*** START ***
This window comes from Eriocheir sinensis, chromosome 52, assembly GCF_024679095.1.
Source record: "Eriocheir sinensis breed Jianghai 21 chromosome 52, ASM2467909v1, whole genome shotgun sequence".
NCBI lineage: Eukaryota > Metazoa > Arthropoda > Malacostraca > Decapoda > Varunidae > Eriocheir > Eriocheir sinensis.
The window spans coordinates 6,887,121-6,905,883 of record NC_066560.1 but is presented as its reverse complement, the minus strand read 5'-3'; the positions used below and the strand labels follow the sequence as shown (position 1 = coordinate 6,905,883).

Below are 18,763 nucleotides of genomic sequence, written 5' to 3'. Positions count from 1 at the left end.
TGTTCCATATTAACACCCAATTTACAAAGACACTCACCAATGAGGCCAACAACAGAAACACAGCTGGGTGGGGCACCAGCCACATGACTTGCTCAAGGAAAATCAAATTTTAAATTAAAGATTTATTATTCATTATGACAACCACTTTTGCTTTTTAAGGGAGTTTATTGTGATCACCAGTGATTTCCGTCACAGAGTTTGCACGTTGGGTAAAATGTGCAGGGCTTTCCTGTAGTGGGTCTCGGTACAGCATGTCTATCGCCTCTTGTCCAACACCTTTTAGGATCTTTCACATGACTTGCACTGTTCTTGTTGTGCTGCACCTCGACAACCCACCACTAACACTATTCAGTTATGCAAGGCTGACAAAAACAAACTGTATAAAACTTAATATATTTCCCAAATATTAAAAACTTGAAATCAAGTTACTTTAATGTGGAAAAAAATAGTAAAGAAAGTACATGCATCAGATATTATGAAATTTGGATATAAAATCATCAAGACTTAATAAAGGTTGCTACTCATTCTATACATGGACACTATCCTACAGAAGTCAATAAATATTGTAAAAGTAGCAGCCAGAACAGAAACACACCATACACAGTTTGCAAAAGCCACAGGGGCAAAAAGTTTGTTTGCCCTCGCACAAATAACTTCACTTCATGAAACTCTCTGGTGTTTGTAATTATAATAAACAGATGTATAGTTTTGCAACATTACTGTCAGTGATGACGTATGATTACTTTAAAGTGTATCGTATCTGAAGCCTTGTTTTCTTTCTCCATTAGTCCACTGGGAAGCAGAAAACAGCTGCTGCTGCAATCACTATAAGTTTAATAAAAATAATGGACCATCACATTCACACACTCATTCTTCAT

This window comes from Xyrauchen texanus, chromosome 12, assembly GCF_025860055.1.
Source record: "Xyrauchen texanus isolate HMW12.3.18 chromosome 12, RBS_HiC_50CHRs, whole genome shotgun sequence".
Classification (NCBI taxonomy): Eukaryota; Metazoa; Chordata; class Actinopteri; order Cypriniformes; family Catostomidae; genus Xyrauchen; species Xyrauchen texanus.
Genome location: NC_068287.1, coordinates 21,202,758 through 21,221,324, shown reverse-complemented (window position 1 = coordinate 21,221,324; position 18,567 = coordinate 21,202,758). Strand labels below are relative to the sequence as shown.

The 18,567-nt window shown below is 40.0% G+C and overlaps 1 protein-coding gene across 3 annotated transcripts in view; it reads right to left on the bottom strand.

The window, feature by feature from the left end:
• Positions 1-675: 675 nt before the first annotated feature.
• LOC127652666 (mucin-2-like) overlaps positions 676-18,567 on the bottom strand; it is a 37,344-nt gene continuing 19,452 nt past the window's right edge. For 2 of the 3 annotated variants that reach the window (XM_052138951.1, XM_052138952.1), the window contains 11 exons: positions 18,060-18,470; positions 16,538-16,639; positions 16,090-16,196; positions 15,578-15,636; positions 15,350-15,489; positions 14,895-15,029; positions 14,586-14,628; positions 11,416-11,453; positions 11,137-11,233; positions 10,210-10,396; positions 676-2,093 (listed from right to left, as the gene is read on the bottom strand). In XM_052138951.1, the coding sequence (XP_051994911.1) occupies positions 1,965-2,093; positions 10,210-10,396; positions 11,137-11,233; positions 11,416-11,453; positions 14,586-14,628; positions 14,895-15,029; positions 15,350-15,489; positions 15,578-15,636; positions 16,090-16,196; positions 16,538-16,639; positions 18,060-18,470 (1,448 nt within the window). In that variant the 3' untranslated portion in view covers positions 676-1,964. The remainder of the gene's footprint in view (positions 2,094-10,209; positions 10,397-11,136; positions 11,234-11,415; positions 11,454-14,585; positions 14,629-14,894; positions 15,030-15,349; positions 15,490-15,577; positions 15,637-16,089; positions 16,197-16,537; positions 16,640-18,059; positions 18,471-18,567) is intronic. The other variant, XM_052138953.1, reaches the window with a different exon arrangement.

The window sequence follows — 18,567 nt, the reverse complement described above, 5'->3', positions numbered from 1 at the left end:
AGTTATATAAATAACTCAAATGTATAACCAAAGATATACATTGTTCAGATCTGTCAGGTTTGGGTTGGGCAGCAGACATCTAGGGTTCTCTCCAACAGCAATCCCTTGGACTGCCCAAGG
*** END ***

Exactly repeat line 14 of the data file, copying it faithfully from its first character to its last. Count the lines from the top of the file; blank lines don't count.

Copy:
• LOC127652666 (mucin-2-like) overlaps positions 676-18,567 on the bottom strand; it is a 37,344-nt gene continuing 19,452 nt past the window's right edge. For 2 of the 3 annotated variants that reach the window (XM_052138951.1, XM_052138952.1), the window contains 11 exons: positions 18,060-18,470; positions 16,538-16,639; positions 16,090-16,196; positions 15,578-15,636; positions 15,350-15,489; positions 14,895-15,029; positions 14,586-14,628; positions 11,416-11,453; positions 11,137-11,233; positions 10,210-10,396; positions 676-2,093 (listed from right to left, as the gene is read on the bottom strand). In XM_052138951.1, the coding sequence (XP_051994911.1) occupies positions 1,965-2,093; positions 10,210-10,396; positions 11,137-11,233; positions 11,416-11,453; positions 14,586-14,628; positions 14,895-15,029; positions 15,350-15,489; positions 15,578-15,636; positions 16,090-16,196; positions 16,538-16,639; positions 18,060-18,470 (1,448 nt within the window). In that variant the 3' untranslated portion in view covers positions 676-1,964. The remainder of the gene's footprint in view (positions 2,094-10,209; positions 10,397-11,136; positions 11,234-11,415; positions 11,454-14,585; positions 14,629-14,894; positions 15,030-15,349; positions 15,490-15,577; positions 15,637-16,089; positions 16,197-16,537; positions 16,640-18,059; positions 18,471-18,567) is intronic. The other variant, XM_052138953.1, reaches the window with a different exon arrangement.